Dr. Ian Gemmill
Kingston, Frontenac and Lennox & Addington Public Health
Dr. Ian Gemmill has been the Medical Officer of Health for Kingston, Frontenac and Lennox & Addington Public Health since 1997. Previously, he was the Associate Medical Officer of Health for the Ottawa-Carleton Health Department from 1981 to 1997 and was Director of the Sexual Health Clinic in Ottawa. He is a graduate of the Faculty of Medicine at Queen's University, a fellow of the Royal College of Physicians and Surgeons of Canada in Public Health & Preventive Medicine, an Honorary Life Member of the Canadian Public Health Association (CPHA), and a Fellow of the College of Family Physicians of Canada.
Dr. Gemmill has 31 years of experience in public health in Ontario and has a strong interest in communicable diseases, immunisation, sexually transmitted diseases, sexual health and tobacco use control. He is currently chair of Ontario's & rovincial Infectious Diseases Advisory Committee on Immunisation, he sits on the National Advisory Committee on Immunisation (NACI) (1996-2003 and 2013 to the present as a full member, 2011 to 2013 as a liaison member for the CPHA), and serves on NACI's working group on influenza vaccine.
Dr Gemmill has served on a number of other national and provincial committees on communicable diseases and immunisation. He is the former chair of the Canadian Coalition for Immunisation Awareness and Promotion and he served as co-chair of the Pandemic Vaccine Working Group for the Public Health Agency of Canada (2008 to 2010). He was a member of the Ontario Provincial Advisory Committee on Communicable Diseases (1996 to 2004), the Board of the National Cancer Institute of Canada (2007-2009) and the Board of Directors of the Canadian Public Health Association (several terms). Dr Gemmill is an Associate Professor in the Departments of Community Health & Epidemiology and of Family Medicine at Queen's University, and is currently director of the Public Health & Medicine Residency Programme at Queen's.
Dr. Caroline Quach-Thanh
Caroline Quach-Thanh is an Associate Professor of Pediatrics and an associate member of the Department of Epidemiology and Biostatistics at McGill University. She is the co-director of the McGill University Health Center Vaccine Study Center and works as a pediatric infectious diseases consultant and a medical microbiologist at The Montreal Children's Hospital. She also has a cross-appointment at the Quebec Institute of Public Health. Caroline Quach graduated from the Université de Montréal Medical School, did her pediatric training at Sainte-Justine Hospital, and her post-graduate Infectious Diseases and Medical Microbiology training at McGill University where she also obtained a Masters of Sciences in Epidemiology. Her research interests are focused on the prevention of infections – both healthcare-associated infections and vaccine-preventable diseases. She currently also serves on the Quebec Immunization Committee (CIQ), the Quebec Nosocomial Infection Committee (CINQ), and chairs the Quebec Daycare Infection Prevention Committee (CPISGEQ).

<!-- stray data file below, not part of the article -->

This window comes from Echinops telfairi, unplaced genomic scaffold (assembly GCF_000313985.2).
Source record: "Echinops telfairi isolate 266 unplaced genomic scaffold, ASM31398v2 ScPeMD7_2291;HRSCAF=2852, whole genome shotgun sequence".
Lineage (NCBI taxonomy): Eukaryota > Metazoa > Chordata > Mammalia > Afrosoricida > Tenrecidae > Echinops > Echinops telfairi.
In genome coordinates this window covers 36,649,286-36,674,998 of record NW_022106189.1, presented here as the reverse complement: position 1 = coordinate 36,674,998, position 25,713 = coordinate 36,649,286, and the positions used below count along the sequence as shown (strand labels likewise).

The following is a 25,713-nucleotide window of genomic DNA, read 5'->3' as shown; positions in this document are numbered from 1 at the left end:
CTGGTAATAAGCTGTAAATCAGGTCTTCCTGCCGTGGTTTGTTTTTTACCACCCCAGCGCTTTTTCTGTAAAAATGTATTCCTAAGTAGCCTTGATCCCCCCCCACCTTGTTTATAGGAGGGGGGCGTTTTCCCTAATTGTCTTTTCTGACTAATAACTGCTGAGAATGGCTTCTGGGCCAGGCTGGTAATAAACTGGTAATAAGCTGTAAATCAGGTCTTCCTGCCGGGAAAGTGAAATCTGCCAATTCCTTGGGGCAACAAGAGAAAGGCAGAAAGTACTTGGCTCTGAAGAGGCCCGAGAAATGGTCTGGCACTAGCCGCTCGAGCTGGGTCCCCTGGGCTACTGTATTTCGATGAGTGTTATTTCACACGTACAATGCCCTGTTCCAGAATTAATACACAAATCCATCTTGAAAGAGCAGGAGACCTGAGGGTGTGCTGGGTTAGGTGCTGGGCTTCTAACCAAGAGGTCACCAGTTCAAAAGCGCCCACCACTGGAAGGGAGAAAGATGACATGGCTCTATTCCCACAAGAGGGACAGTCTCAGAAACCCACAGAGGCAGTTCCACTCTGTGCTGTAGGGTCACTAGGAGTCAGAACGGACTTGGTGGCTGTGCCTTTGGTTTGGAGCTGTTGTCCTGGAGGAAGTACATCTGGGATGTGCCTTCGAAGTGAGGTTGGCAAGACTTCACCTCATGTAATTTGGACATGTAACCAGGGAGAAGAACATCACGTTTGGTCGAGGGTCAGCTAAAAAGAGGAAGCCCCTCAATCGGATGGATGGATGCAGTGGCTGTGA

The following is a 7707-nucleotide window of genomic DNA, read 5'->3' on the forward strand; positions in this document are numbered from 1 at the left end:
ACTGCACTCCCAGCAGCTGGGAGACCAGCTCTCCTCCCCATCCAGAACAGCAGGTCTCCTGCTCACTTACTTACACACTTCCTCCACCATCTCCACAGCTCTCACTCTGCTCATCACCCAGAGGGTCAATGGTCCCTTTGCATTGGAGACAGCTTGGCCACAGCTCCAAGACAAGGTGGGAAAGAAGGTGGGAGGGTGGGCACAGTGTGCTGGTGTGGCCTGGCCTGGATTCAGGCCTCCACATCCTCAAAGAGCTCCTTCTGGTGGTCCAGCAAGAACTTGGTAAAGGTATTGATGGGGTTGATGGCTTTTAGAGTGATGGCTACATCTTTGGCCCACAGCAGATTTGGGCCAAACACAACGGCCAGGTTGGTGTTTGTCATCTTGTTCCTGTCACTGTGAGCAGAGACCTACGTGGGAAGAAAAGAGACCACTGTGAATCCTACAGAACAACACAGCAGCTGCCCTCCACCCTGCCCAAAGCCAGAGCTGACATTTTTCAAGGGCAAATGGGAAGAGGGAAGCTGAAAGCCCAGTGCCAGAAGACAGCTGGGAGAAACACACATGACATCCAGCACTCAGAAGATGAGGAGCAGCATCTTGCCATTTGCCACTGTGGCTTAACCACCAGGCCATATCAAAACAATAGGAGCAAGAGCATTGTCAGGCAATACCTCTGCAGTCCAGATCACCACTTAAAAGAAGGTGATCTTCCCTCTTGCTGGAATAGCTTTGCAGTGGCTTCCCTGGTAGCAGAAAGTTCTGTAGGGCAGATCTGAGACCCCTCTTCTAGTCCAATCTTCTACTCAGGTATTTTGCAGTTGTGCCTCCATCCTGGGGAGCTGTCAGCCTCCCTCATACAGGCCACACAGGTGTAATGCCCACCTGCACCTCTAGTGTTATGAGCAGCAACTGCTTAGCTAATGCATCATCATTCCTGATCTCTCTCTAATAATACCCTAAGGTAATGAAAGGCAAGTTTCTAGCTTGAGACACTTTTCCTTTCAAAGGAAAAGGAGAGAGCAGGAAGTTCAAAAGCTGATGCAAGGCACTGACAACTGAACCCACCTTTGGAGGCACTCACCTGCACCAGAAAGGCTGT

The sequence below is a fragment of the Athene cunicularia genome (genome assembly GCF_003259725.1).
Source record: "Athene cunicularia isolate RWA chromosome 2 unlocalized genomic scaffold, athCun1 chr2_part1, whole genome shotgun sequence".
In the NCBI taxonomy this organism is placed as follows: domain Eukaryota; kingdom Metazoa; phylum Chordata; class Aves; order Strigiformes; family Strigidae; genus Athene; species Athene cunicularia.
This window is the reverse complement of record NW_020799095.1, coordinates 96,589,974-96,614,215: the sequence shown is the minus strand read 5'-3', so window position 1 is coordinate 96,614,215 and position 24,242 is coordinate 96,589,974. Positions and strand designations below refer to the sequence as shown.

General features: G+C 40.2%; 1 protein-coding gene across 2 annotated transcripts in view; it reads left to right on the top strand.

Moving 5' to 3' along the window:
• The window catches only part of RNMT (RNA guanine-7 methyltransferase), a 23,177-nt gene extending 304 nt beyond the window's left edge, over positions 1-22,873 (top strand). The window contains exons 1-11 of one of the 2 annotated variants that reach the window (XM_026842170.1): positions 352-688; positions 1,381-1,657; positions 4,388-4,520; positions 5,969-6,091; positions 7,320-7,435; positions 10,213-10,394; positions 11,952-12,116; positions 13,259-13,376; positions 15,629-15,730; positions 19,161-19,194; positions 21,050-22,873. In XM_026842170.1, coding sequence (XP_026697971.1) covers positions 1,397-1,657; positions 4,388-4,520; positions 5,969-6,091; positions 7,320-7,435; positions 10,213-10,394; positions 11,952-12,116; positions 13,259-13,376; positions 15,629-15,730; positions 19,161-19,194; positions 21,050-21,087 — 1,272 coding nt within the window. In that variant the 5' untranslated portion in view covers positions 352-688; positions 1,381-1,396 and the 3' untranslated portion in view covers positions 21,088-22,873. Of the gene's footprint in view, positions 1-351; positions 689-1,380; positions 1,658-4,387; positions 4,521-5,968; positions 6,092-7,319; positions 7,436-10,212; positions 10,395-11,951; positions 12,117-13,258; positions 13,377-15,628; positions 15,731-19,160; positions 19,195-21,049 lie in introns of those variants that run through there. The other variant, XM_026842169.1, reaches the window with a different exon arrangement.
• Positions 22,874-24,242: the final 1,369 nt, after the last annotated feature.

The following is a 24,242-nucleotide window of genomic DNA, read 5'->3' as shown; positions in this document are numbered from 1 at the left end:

Dr. Natalie Dayneka
Childen's Hospital of Eastern Ontario (CHEO)
Natalie Dayneka is a clinical specialist with the Pharmacy Department of the tertiary care pediatric teaching hospital, Children's Hospital of Eastern Ontario (CHEO). As a pediatric pharmacist, Natalie has played an active role developing pediatric guidelines for Infectious Diseases, including Immunizations. She is a co-author of the online 2015 CHEO Antimicrobial Guidelines for Children which have been offered externally as a mobile application (APP) for pediatric practitioners across Canada.
Natalie has consulted on other federal committees and was a member of the Pharmacology and Therapeutics Committee for the First Nations and Inuit Health Programs Directorate. She also served on the Canadian Paediatric Society's Drug Therapy and Hazardous Substances Committee. More recently, Natalie served on the Ontario Quality Based Procedure Tonsillectomy Clinical Expert Advisory Group.
Natalie has been very active with the Canadian Society of Hospital Pharmacists (CSHP) and was awarded the title of Fellow. She is currently Chair of the Canadian HIV/AIDS Pharmacists Network (CHAP). Natalie has presented lectures and posters at regional, national and international meetings.
Public Health Ontario
Dr. Shelley Deeks is the Medical Director of Immunization and Vaccine Preventable Diseases at Public Health Ontario and an Associate Professor at the Dalla Lana School of Public Health, University of Toronto. She is a member of Canada's National Advisory Committee on Immunization, Scientific Lead of Ontario's Provincial Infectious Diseases Advisory Committee on Immunization and Past Chair of the World Health Organization's Immunization Practices Advisory Committee. Dr. Deeks holds Fellowships in Public Health in both Canada and Australia.
Dr. Bonnie Henry
Centre for Disease Control and University of British Columbia
Vancouver, British Colombia